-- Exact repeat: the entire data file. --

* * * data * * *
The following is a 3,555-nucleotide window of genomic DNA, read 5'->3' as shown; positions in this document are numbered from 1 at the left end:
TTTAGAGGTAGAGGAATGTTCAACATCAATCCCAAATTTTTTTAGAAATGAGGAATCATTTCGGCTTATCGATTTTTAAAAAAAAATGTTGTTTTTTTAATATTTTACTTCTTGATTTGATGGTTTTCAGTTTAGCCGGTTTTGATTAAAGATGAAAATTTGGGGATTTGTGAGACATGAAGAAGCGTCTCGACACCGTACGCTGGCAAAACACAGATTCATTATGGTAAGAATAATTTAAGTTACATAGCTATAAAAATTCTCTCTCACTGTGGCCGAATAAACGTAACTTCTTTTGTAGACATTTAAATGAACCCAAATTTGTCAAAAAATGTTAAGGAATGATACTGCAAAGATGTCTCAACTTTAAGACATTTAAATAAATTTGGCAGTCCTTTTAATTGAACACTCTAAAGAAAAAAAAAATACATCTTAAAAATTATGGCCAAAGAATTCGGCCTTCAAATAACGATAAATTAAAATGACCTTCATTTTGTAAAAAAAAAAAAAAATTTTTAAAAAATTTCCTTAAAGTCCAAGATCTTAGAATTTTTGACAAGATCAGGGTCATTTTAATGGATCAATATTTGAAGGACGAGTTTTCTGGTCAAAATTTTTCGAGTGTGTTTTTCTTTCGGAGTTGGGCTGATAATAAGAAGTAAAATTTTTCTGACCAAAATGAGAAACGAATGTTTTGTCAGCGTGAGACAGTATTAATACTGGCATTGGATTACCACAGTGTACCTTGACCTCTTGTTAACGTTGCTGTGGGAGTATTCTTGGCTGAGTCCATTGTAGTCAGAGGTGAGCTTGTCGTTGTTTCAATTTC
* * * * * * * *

The following is a 3,555-nucleotide window of genomic DNA, read 5'->3' as shown; positions in this document are numbered from 1 at the left end:
TTTAGAGGTAGAGGAATGTTCAACATCAATCCCAAATTTTTTTAGAAATGAGGAATCATTTCGGCTTATCGATTTTTAAAAAAAAATGTTGTTTTTTTAATATTTTACTTCTTGATTTGATGGTTTTCAGTTTAGCCGGTTTTGATTAAAGATGAAAATTTGGGGATTTGTGAGACATGAAGAAGCGTCTCGACACCGTACGCTGGCAAAACACAGATTCATTATGGTAAGAATAATTTAAGTTACATAGCTATAAAAATTCTCTCTCACTGTGGCCGAATAAACGTAACTTCTTTTGTAGACATTTAAATGAACCCAAATTTGTCAAAAAATGTTAAGGAATGATACTGCAAAGATGTCTCAACTTTAAGACATTTAAATAAATTTGGCAGTCCTTTTAATTGAACACTCTAAAGAAAAAAAAAATACATCTTAAAAATTATGGCCAAAGAATTCGGCCTTCAAATAACGATAAATTAAAATGACCTTCATTTTGTAAAAAAAAAAAAAAATTTTTAAAAAATTTCCTTAAAGTCCAAGATCTTAGAATTTTTGACAAGATCAGGGTCATTTTAATGGATCAATATTTGAAGGACGAGTTTTCTGGTCAAAATTTTTCGAGTGTGTTTTTCTTTCGGAGTTGGGCTGATAATAAGAAGTAAAATTTTTCTGACCAAAATGAGAAACGAATGTTTTGTCAGCGTGAGACAGTATTAATACTGGCATTGGATTACCACAGTGTACCTTGACCTCTTGTTAACGTTGCTGTGGGAGTATTCTTGGCTGAGTCCATTGTAGTCAGAGGTGAGCTTGTCGTTGTTTCAATTTC